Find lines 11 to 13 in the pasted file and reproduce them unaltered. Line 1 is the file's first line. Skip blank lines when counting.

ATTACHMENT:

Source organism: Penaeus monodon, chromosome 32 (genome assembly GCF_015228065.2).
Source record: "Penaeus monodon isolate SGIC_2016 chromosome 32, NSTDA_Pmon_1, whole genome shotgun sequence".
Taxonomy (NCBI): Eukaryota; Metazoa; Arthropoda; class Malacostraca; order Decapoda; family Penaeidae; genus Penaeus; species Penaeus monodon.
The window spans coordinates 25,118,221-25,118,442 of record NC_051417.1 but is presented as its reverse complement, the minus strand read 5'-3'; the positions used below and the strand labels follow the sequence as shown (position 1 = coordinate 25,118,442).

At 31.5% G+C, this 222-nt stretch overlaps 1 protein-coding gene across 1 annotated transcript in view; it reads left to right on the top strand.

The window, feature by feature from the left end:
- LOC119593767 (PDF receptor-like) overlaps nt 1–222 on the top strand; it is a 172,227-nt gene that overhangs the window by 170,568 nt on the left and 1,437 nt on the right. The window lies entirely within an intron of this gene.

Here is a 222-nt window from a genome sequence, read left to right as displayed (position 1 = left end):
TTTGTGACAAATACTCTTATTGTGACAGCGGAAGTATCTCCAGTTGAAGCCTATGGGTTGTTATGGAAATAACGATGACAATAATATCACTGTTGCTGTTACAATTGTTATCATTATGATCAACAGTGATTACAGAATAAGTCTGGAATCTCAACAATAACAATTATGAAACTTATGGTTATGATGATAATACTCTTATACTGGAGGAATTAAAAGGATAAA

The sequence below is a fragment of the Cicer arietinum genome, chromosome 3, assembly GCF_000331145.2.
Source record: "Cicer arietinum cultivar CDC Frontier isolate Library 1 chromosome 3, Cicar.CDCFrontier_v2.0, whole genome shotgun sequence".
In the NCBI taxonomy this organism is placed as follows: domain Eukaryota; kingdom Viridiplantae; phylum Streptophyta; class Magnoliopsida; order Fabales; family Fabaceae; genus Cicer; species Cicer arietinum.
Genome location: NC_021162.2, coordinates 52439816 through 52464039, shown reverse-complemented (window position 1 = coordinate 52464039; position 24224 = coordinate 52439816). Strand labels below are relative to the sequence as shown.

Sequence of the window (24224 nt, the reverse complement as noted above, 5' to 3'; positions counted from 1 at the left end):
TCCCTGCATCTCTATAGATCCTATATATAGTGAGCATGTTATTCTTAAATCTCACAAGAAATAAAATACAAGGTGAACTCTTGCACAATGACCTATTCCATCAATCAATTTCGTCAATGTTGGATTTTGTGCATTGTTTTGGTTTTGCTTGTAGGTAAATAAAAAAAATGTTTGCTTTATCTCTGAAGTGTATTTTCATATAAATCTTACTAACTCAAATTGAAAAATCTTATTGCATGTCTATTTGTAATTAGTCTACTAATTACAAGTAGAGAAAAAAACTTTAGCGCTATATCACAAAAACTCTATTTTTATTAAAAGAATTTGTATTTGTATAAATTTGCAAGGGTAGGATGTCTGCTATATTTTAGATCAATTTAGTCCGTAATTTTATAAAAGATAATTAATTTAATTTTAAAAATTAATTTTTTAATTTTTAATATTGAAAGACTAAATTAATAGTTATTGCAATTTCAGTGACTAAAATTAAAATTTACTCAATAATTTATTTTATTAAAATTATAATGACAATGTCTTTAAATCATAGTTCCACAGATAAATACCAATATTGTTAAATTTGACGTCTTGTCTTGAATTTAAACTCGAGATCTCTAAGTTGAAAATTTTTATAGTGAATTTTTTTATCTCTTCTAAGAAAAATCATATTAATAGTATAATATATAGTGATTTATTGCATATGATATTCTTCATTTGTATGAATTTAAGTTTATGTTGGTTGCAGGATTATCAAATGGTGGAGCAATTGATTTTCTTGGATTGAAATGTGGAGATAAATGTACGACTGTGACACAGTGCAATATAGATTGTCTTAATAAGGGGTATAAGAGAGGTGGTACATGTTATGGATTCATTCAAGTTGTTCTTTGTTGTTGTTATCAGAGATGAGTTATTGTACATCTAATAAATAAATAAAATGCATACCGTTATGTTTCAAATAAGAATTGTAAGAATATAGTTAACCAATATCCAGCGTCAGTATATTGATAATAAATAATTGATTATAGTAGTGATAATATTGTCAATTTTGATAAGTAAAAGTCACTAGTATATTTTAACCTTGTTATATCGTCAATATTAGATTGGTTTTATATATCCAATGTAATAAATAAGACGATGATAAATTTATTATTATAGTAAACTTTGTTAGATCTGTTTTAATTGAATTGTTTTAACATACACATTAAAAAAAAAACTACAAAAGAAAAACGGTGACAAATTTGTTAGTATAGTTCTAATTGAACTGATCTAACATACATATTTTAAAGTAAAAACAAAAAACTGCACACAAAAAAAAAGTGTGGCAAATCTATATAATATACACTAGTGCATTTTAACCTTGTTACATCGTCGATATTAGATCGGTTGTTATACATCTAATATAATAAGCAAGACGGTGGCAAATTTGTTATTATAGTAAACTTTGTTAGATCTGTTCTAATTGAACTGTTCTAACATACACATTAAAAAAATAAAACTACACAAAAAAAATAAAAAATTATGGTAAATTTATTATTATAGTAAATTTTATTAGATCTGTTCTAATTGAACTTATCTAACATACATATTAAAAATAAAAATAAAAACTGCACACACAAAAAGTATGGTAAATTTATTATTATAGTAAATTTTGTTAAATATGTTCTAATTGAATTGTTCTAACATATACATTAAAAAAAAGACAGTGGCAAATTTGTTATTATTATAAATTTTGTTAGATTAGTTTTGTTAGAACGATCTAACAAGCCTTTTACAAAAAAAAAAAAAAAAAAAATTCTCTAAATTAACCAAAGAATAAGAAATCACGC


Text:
Source record: "Cicer arietinum cultivar CDC Frontier isolate Library 1 chromosome 3, Cicar.CDCFrontier_v2.0, whole genome shotgun sequence".
In the NCBI taxonomy this organism is placed as follows: domain Eukaryota; kingdom Viridiplantae; phylum Streptophyta; class Magnoliopsida; order Fabales; family Fabaceae; genus Cicer; species Cicer arietinum.
Genome location: NC_021162.2, coordinates 52439816 through 52464039, shown reverse-complemented (window position 1 = coordinate 52464039; position 24224 = coordinate 52439816). Strand labels below are relative to the sequence as shown.